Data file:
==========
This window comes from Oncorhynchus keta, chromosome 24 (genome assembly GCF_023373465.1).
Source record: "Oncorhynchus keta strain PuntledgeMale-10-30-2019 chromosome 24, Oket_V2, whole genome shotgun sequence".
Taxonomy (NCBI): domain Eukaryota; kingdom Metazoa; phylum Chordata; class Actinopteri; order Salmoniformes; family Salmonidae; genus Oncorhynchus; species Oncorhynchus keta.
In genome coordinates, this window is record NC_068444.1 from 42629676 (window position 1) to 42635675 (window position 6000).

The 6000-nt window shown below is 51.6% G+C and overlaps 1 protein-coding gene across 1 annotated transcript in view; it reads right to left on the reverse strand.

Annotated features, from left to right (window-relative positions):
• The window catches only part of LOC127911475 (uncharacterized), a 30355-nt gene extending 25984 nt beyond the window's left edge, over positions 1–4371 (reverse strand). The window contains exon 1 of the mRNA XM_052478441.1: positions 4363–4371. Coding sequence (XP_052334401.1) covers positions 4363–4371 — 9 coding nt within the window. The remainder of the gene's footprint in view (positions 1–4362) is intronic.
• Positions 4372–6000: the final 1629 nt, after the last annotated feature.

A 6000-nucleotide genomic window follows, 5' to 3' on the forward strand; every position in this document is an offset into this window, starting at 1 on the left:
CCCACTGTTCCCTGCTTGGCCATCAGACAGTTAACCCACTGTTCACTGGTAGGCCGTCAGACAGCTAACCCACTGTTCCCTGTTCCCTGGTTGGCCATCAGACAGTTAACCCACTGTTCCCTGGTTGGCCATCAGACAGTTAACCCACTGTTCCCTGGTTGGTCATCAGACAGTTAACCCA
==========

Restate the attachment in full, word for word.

This window comes from Oncorhynchus keta, chromosome 24 (genome assembly GCF_023373465.1).
Source record: "Oncorhynchus keta strain PuntledgeMale-10-30-2019 chromosome 24, Oket_V2, whole genome shotgun sequence".
Taxonomy (NCBI): domain Eukaryota; kingdom Metazoa; phylum Chordata; class Actinopteri; order Salmoniformes; family Salmonidae; genus Oncorhynchus; species Oncorhynchus keta.
In genome coordinates, this window is record NC_068444.1 from 42629676 (window position 1) to 42635675 (window position 6000).

The 6000-nt window shown below is 51.6% G+C and overlaps 1 protein-coding gene across 1 annotated transcript in view; it reads right to left on the reverse strand.

Annotated features, from left to right (window-relative positions):
• The window catches only part of LOC127911475 (uncharacterized), a 30355-nt gene extending 25984 nt beyond the window's left edge, over positions 1–4371 (reverse strand). The window contains exon 1 of the mRNA XM_052478441.1: positions 4363–4371. Coding sequence (XP_052334401.1) covers positions 4363–4371 — 9 coding nt within the window. The remainder of the gene's footprint in view (positions 1–4362) is intronic.
• Positions 4372–6000: the final 1629 nt, after the last annotated feature.

A 6000-nucleotide genomic window follows, 5' to 3' on the forward strand; every position in this document is an offset into this window, starting at 1 on the left:
CCCACTGTTCCCTGCTTGGCCATCAGACAGTTAACCCACTGTTCACTGGTAGGCCGTCAGACAGCTAACCCACTGTTCCCTGTTCCCTGGTTGGCCATCAGACAGTTAACCCACTGTTCCCTGGTTGGCCATCAGACAGTTAACCCACTGTTCCCTGGTTGGTCATCAGACAGTTAACCCA